Fine-tuning clinical phenotypes and identifying effective treatments remain challenging in chronic lung allograft dysfunction (CLAD) after lung transplantation and chronic graft-versus-host disease (GVHD) after allogeneic hematopoietic stem-cell transplantation.
A recent review gives a novel perspective on the similarities between pulmonary chronic graft-versus-host disease (cGVHD) and chronic lung allograft dysfunction (CLAD) and informs where more research is needed.
Although allogeneic hematopoietic stem-cell transplantation (HSCT) is a potentially life-saving treatment for patients with hematological conditions, cGVHD can limit long-term survival post transplant. Similarly, long-term survival following lung transplantation can be limited by CLAD.
Most organs can be affected by cGVHD, which occurs in an estimated 30% to 70% of patients after HSCT. Pulmonary complications of cGVHD, potentially including bronchiolitis obliterans syndrome and forms of restrictive interstitial lung disease (ILD), can have a significant impact on morbidity and mortality after HSCT.
Lung transplantation is a well-established option for patients with end-stage lung disease, but despite progress in transplant donor selection and surgical and aftercare management, CLAD still remains a complication—affecting about 50% of transplant recipients within 5 years of their operation. Bronchiolitis obliterans syndrome and restrictive allograft syndrome, which typically involves ILD, are the 2 main clinical types of CLAD. A third subtype is a combination of the features of the 2 main types.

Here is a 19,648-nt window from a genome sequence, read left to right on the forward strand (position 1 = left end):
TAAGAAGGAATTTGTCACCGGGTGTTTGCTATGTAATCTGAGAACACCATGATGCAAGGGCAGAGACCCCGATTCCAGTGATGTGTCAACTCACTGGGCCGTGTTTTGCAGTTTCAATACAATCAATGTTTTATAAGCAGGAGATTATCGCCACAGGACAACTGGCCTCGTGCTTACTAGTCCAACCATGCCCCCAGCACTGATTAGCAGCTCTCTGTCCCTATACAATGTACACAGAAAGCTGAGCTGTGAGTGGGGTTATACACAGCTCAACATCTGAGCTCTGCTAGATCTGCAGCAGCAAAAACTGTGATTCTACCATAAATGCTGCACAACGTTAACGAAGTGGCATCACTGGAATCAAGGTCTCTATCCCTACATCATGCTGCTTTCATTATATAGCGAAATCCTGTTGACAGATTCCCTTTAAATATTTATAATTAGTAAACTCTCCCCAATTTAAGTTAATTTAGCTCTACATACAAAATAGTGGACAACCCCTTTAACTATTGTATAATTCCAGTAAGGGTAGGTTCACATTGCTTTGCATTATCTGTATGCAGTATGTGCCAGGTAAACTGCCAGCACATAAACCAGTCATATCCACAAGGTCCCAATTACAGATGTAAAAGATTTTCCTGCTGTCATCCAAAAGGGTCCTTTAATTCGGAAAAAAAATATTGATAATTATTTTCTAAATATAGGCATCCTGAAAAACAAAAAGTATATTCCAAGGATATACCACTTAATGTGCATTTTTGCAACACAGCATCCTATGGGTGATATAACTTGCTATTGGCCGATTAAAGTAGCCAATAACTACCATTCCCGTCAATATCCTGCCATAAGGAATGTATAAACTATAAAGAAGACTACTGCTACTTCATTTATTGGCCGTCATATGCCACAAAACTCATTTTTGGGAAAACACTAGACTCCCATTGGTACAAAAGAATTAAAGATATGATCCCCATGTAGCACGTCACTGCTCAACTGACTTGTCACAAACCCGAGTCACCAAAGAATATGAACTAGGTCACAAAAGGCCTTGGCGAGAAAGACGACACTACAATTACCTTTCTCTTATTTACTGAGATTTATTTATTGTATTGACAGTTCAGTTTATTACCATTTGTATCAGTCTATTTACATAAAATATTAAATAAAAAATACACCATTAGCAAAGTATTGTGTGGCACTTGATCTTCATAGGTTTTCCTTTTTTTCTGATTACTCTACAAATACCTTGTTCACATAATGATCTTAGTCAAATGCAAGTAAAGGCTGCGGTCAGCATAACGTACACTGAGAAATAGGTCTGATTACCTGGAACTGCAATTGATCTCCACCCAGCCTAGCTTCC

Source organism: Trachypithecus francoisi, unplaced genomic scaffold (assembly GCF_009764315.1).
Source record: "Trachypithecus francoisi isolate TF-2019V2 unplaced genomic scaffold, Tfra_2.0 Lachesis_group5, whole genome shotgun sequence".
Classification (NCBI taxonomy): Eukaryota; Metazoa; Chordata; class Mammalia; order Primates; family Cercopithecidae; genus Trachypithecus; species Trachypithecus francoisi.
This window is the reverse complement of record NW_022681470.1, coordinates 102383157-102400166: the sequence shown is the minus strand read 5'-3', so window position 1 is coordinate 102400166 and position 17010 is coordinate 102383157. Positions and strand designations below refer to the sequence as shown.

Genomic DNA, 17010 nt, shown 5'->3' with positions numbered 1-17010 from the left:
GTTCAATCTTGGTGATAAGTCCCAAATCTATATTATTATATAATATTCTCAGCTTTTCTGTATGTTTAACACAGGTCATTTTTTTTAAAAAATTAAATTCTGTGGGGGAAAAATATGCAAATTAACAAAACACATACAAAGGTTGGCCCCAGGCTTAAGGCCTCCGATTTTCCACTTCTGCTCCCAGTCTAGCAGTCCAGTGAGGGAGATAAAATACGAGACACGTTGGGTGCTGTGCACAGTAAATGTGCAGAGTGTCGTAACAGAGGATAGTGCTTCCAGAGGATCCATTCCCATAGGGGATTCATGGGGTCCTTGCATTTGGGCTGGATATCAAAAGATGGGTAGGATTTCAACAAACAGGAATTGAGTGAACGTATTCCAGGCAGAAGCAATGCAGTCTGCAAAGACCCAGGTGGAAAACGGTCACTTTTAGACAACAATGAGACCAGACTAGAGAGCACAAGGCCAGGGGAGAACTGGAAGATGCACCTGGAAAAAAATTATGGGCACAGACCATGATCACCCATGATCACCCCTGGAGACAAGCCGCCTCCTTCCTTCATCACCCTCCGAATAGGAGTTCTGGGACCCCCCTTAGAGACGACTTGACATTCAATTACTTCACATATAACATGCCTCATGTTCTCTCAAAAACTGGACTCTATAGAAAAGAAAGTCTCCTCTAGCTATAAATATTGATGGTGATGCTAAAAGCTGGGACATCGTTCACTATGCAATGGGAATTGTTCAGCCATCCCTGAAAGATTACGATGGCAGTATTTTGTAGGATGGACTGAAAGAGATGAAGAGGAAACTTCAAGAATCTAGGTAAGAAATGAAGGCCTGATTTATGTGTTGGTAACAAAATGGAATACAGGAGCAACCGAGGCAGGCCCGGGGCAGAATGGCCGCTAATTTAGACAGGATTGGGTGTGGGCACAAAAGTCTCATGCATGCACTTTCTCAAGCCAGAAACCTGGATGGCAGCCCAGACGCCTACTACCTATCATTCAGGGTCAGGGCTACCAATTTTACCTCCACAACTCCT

Post-HSCT pulmonary cGVHD and CLAD after lung transplantation have similar underlying immunopathology leading to pulmonary fibrosis and structural lung remodeling, although more research has been done on CLAD due to its prevalence and mortality rates. The present study’s authors argue that a better understanding of both conditions is necessary to diagnose them early and improve treatments and outcomes.
Immunosuppressive regimens are typically used to treat cGVHD and CLAD, but those also come with risks and have thus far struggled to prevent and treat both conditions. Overly aggressive immunosuppressive therapy can also lead to a reduction in the potentially curative graft-versus-host effect meant to occur after HSCT for hematological conditions. Immunosuppressive regimens also increase a patient’s risk of infection when used in any context, including cGVHD or CLAD. More in-depth research on the underlying mechanisms of both conditions could help clarify the causes of disease onset and progression, allowing for more strategic treatment of at-risk patients.
Bronchiolitis obliterans syndrome is the only condition technically recognized as pulmonary cGVHD, and there are significant similarities between bronchiolitis obliterans syndrome seen after HSCT and after lung transplantation. Despite varying clinical backgrounds or triggers, they have similar processes of tissue remodeling and gene expression of fibrosis-related genes.